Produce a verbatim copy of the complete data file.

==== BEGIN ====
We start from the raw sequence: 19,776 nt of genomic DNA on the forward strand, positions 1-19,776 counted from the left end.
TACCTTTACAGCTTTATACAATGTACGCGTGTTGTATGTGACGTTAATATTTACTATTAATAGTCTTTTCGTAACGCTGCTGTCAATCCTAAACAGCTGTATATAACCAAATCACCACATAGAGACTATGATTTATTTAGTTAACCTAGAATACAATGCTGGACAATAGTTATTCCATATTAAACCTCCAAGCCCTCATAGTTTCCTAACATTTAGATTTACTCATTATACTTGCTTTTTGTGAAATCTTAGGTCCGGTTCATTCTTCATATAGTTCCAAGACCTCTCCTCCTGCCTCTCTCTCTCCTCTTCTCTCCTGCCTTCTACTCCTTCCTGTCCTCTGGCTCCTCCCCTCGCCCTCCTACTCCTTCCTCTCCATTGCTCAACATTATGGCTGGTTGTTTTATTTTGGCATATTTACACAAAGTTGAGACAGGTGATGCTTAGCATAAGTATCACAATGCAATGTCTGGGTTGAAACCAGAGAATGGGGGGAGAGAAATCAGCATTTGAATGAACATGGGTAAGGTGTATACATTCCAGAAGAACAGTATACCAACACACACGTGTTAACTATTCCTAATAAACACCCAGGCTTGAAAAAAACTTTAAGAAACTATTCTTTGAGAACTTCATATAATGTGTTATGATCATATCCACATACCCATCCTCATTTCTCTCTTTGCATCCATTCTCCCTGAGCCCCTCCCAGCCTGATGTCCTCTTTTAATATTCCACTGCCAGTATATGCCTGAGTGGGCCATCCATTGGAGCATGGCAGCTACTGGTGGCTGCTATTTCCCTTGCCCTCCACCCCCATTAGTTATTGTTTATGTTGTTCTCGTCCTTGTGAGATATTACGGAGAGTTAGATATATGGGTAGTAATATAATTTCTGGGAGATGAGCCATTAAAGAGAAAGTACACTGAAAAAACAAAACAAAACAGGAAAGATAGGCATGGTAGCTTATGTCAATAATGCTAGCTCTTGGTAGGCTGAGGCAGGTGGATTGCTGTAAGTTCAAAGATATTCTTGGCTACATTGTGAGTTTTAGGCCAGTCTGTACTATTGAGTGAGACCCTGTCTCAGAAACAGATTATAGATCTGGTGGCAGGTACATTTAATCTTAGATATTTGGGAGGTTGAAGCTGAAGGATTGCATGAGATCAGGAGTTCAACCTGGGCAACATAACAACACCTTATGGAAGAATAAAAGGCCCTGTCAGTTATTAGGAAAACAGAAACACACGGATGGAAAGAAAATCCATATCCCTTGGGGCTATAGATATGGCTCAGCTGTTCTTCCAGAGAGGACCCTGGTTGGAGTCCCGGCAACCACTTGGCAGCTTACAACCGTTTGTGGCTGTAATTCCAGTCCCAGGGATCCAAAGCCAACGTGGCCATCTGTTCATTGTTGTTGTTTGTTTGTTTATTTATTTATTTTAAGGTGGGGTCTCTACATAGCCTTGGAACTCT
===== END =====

We start from the raw sequence: 19,776 nt of genomic DNA on the forward strand, positions 1-19,776 counted from the left end.
TACCTTTACAGCTTTATACAATGTACGCGTGTTGTATGTGACGTTAATATTTACTATTAATAGTCTTTTCGTAACGCTGCTGTCAATCCTAAACAGCTGTATATAACCAAATCACCACATAGAGACTATGATTTATTTAGTTAACCTAGAATACAATGCTGGACAATAGTTATTCCATATTAAACCTCCAAGCCCTCATAGTTTCCTAACATTTAGATTTACTCATTATACTTGCTTTTTGTGAAATCTTAGGTCCGGTTCATTCTTCATATAGTTCCAAGACCTCTCCTCCTGCCTCTCTCTCTCCTCTTCTCTCCTGCCTTCTACTCCTTCCTGTCCTCTGGCTCCTCCCCTCGCCCTCCTACTCCTTCCTCTCCATTGCTCAACATTATGGCTGGTTGTTTTATTTTGGCATATTTACACAAAGTTGAGACAGGTGATGCTTAGCATAAGTATCACAATGCAATGTCTGGGTTGAAACCAGAGAATGGGGGGAGAGAAATCAGCATTTGAATGAACATGGGTAAGGTGTATACATTCCAGAAGAACAGTATACCAACACACACGTGTTAACTATTCCTAATAAACACCCAGGCTTGAAAAAAACTTTAAGAAACTATTCTTTGAGAACTTCATATAATGTGTTATGATCATATCCACATACCCATCCTCATTTCTCTCTTTGCATCCATTCTCCCTGAGCCCCTCCCAGCCTGATGTCCTCTTTTAATATTCCACTGCCAGTATATGCCTGAGTGGGCCATCCATTGGAGCATGGCAGCTACTGGTGGCTGCTATTTCCCTTGCCCTCCACCCCCATTAGTTATTGTTTATGTTGTTCTCGTCCTTGTGAGATATTACGGAGAGTTAGATATATGGGTAGTAATATAATTTCTGGGAGATGAGCCATTAAAGAGAAAGTACACTGAAAAAACAAAACAAAACAGGAAAGATAGGCATGGTAGCTTATGTCAATAATGCTAGCTCTTGGTAGGCTGAGGCAGGTGGATTGCTGTAAGTTCAAAGATATTCTTGGCTACATTGTGAGTTTTAGGCCAGTCTGTACTATTGAGTGAGACCCTGTCTCAGAAACAGATTATAGATCTGGTGGCAGGTACATTTAATCTTAGATATTTGGGAGGTTGAAGCTGAAGGATTGCATGAGATCAGGAGTTCAACCTGGGCAACATAACAACACCTTATGGAAGAATAAAAGGCCCTGTCAGTTATTAGGAAAACAGAAACACACGGATGGAAAGAAAATCCATATCCCTTGGGGCTATAGATATGGCTCAGCTGTTCTTCCAGAGAGGACCCTGGTTGGAGTCCCGGCAACCACTTGGCAGCTTACAACCGTTTGTGGCTGTAATTCCAGTCCCAGGGATCCAAAGCCAACGTGGCCATCTGTTCATTGTTGTTGTTTGTTTGTTTATTTATTTATTTTAAGGTGGGGTCTCTACATAGCCTTGGAACTCT